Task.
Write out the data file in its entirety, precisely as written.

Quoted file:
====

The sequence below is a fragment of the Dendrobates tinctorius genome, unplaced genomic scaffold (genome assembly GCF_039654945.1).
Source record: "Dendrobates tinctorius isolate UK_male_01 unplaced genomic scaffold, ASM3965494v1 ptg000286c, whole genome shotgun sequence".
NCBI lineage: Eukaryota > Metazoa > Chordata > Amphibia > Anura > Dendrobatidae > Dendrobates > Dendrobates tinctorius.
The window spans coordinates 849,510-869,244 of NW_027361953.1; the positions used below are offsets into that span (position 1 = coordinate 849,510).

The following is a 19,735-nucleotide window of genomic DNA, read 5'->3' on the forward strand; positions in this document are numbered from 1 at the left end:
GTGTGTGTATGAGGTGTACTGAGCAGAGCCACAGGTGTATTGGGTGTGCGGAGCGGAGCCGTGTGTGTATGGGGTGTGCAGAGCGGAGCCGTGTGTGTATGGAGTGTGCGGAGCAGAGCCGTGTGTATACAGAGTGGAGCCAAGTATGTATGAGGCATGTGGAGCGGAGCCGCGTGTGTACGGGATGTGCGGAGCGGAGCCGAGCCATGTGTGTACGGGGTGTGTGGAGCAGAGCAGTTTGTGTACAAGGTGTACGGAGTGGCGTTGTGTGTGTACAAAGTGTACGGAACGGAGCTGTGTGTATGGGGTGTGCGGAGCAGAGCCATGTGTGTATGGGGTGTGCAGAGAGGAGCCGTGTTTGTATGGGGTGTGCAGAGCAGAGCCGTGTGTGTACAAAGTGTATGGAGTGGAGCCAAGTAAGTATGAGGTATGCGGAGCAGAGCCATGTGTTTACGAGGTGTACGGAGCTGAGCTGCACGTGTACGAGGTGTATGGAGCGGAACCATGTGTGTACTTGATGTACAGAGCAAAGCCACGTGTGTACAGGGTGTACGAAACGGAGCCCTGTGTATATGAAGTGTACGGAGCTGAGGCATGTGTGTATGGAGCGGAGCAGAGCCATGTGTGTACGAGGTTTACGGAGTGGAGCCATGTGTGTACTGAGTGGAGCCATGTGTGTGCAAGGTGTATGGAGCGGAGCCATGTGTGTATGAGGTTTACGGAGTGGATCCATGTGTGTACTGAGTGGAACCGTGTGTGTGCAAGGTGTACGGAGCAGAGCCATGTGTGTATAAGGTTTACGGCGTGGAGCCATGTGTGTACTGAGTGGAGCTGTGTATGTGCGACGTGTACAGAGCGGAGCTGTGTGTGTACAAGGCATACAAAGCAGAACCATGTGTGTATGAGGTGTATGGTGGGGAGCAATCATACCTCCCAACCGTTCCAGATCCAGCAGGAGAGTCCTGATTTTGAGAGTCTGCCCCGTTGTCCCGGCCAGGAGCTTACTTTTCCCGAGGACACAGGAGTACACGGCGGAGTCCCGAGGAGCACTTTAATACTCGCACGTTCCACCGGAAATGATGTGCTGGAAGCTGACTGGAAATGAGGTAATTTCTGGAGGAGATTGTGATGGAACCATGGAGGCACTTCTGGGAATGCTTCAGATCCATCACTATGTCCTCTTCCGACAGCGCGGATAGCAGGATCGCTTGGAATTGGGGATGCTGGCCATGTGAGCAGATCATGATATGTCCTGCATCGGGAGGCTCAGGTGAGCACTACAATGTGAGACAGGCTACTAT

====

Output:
The sequence below is a fragment of the Dendrobates tinctorius genome, unplaced genomic scaffold (genome assembly GCF_039654945.1).
Source record: "Dendrobates tinctorius isolate UK_male_01 unplaced genomic scaffold, ASM3965494v1 ptg000286c, whole genome shotgun sequence".
NCBI lineage: Eukaryota > Metazoa > Chordata > Amphibia > Anura > Dendrobatidae > Dendrobates > Dendrobates tinctorius.
The window spans coordinates 849,510-869,244 of NW_027361953.1; the positions used below are offsets into that span (position 1 = coordinate 849,510).

The following is a 19,735-nucleotide window of genomic DNA, read 5'->3' on the forward strand; positions in this document are numbered from 1 at the left end:
GTGTGTGTATGAGGTGTACTGAGCAGAGCCACAGGTGTATTGGGTGTGCGGAGCGGAGCCGTGTGTGTATGGGGTGTGCAGAGCGGAGCCGTGTGTGTATGGAGTGTGCGGAGCAGAGCCGTGTGTATACAGAGTGGAGCCAAGTATGTATGAGGCATGTGGAGCGGAGCCGCGTGTGTACGGGATGTGCGGAGCGGAGCCGAGCCATGTGTGTACGGGGTGTGTGGAGCAGAGCAGTTTGTGTACAAGGTGTACGGAGTGGCGTTGTGTGTGTACAAAGTGTACGGAACGGAGCTGTGTGTATGGGGTGTGCGGAGCAGAGCCATGTGTGTATGGGGTGTGCAGAGAGGAGCCGTGTTTGTATGGGGTGTGCAGAGCAGAGCCGTGTGTGTACAAAGTGTATGGAGTGGAGCCAAGTAAGTATGAGGTATGCGGAGCAGAGCCATGTGTTTACGAGGTGTACGGAGCTGAGCTGCACGTGTACGAGGTGTATGGAGCGGAACCATGTGTGTACTTGATGTACAGAGCAAAGCCACGTGTGTACAGGGTGTACGAAACGGAGCCCTGTGTATATGAAGTGTACGGAGCTGAGGCATGTGTGTATGGAGCGGAGCAGAGCCATGTGTGTACGAGGTTTACGGAGTGGAGCCATGTGTGTACTGAGTGGAGCCATGTGTGTGCAAGGTGTATGGAGCGGAGCCATGTGTGTATGAGGTTTACGGAGTGGATCCATGTGTGTACTGAGTGGAACCGTGTGTGTGCAAGGTGTACGGAGCAGAGCCATGTGTGTATAAGGTTTACGGCGTGGAGCCATGTGTGTACTGAGTGGAGCTGTGTATGTGCGACGTGTACAGAGCGGAGCTGTGTGTGTACAAGGCATACAAAGCAGAACCATGTGTGTATGAGGTGTATGGTGGGGAGCAATCATACCTCCCAACCGTTCCAGATCCAGCAGGAGAGTCCTGATTTTGAGAGTCTGCCCCGTTGTCCCGGCCAGGAGCTTACTTTTCCCGAGGACACAGGAGTACACGGCGGAGTCCCGAGGAGCACTTTAATACTCGCACGTTCCACCGGAAATGATGTGCTGGAAGCTGACTGGAAATGAGGTAATTTCTGGAGGAGATTGTGATGGAACCATGGAGGCACTTCTGGGAATGCTTCAGATCCATCACTATGTCCTCTTCCGACAGCGCGGATAGCAGGATCGCTTGGAATTGGGGATGCTGGCCATGTGAGCAGATCATGATATGTCCTGCATCGGGAGGCTCAGGTGAGCACTACAATGTGAGACAGGCTACTAT